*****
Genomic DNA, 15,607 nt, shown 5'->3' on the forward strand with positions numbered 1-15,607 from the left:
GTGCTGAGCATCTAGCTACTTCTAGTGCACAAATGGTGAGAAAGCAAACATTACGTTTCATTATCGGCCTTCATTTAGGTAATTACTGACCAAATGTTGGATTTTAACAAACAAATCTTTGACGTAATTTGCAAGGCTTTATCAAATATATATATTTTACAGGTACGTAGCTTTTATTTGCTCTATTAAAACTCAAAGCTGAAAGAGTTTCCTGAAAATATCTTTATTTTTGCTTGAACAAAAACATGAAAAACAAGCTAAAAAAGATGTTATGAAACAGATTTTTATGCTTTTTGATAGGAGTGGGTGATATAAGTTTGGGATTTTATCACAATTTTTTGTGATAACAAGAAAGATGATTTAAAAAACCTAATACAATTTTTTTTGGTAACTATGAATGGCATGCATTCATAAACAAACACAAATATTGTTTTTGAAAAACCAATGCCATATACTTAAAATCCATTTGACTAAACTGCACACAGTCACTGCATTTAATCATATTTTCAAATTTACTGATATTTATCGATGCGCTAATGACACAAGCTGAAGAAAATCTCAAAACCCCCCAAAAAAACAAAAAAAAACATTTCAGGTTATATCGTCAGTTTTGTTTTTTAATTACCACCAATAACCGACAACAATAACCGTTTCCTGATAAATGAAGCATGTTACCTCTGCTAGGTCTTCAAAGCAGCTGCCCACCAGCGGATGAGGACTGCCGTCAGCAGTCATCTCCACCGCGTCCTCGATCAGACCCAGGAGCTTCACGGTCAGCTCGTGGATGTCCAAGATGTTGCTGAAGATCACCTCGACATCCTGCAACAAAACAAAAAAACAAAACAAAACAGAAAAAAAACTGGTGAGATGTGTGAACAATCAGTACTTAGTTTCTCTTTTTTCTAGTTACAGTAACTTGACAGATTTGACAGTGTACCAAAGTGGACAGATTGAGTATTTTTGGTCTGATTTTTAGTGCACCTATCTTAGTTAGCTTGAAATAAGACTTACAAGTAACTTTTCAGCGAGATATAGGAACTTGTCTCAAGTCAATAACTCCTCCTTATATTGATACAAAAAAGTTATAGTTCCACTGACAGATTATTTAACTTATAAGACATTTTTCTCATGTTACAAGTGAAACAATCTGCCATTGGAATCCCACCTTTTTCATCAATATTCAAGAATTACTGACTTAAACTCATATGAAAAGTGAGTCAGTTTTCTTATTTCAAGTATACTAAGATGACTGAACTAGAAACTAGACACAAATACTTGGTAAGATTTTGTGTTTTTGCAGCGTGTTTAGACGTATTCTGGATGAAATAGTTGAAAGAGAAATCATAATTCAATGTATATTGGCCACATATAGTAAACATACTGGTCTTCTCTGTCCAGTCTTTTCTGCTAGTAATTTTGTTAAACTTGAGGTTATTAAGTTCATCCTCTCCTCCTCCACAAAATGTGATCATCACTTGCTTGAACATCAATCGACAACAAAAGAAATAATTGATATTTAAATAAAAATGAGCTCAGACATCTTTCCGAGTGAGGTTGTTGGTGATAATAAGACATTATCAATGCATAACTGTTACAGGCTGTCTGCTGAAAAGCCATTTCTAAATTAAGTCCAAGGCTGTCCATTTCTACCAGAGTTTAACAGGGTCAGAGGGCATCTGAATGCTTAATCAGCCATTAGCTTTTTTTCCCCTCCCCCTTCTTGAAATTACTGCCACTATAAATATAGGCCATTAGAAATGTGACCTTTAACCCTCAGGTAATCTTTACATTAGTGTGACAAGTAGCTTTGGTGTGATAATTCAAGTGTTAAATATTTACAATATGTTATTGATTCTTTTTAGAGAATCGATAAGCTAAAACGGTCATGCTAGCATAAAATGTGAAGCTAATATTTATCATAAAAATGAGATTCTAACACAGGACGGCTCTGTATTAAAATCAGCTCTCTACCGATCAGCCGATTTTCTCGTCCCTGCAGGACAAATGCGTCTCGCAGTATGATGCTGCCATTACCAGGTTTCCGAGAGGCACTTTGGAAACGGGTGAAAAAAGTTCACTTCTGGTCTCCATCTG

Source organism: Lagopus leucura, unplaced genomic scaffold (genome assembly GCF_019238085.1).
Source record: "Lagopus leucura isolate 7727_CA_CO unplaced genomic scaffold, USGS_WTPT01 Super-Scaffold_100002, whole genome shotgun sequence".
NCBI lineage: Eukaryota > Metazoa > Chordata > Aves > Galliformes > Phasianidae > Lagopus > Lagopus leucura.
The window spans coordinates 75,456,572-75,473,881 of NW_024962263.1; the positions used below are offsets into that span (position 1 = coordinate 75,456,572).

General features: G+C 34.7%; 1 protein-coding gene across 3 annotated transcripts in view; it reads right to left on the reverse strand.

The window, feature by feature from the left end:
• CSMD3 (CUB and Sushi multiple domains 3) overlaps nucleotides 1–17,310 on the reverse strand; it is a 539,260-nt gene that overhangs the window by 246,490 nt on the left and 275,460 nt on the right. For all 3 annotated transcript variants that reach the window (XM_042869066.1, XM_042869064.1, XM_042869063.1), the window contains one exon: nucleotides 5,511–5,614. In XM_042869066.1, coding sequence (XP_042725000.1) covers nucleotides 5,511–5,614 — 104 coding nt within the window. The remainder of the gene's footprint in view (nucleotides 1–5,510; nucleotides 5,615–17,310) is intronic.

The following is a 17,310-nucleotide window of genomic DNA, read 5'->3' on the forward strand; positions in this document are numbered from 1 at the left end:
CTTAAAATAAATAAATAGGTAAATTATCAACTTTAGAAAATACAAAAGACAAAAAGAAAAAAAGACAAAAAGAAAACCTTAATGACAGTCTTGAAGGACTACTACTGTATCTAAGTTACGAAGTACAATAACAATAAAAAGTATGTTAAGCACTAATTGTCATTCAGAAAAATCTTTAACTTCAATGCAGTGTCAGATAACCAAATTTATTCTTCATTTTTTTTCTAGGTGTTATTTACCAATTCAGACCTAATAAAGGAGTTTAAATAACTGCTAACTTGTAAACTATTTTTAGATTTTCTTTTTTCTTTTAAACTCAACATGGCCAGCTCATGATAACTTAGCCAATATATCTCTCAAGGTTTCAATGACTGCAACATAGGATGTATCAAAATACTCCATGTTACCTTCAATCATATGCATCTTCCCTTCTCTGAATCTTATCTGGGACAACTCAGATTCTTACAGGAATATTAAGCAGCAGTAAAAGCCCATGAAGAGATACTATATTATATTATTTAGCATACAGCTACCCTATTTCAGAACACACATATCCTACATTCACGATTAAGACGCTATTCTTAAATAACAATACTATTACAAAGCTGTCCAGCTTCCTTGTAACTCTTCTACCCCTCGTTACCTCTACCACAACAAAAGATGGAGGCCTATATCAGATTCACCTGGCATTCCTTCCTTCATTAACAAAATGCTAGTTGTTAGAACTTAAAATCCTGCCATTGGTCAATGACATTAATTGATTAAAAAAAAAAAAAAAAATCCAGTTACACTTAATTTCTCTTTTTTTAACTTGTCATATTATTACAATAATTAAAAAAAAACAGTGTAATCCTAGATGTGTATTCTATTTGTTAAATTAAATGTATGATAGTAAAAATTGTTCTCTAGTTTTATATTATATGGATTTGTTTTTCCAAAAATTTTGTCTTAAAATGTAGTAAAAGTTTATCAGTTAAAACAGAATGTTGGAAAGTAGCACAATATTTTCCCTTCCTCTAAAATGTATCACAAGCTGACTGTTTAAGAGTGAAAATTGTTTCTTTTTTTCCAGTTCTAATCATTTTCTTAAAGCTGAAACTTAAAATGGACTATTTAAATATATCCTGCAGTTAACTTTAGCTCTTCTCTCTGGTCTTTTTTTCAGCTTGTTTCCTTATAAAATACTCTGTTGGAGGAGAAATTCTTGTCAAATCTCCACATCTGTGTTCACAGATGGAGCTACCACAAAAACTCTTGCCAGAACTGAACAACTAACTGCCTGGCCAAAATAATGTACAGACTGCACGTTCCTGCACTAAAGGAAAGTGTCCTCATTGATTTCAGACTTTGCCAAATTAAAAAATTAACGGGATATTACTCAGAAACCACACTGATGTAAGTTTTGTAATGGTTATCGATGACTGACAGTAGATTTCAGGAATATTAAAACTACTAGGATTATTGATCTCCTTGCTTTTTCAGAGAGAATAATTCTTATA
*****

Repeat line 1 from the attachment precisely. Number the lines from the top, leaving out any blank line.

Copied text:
Genomic DNA, 15,607 nt, shown 5'->3' on the forward strand with positions numbered 1-15,607 from the left: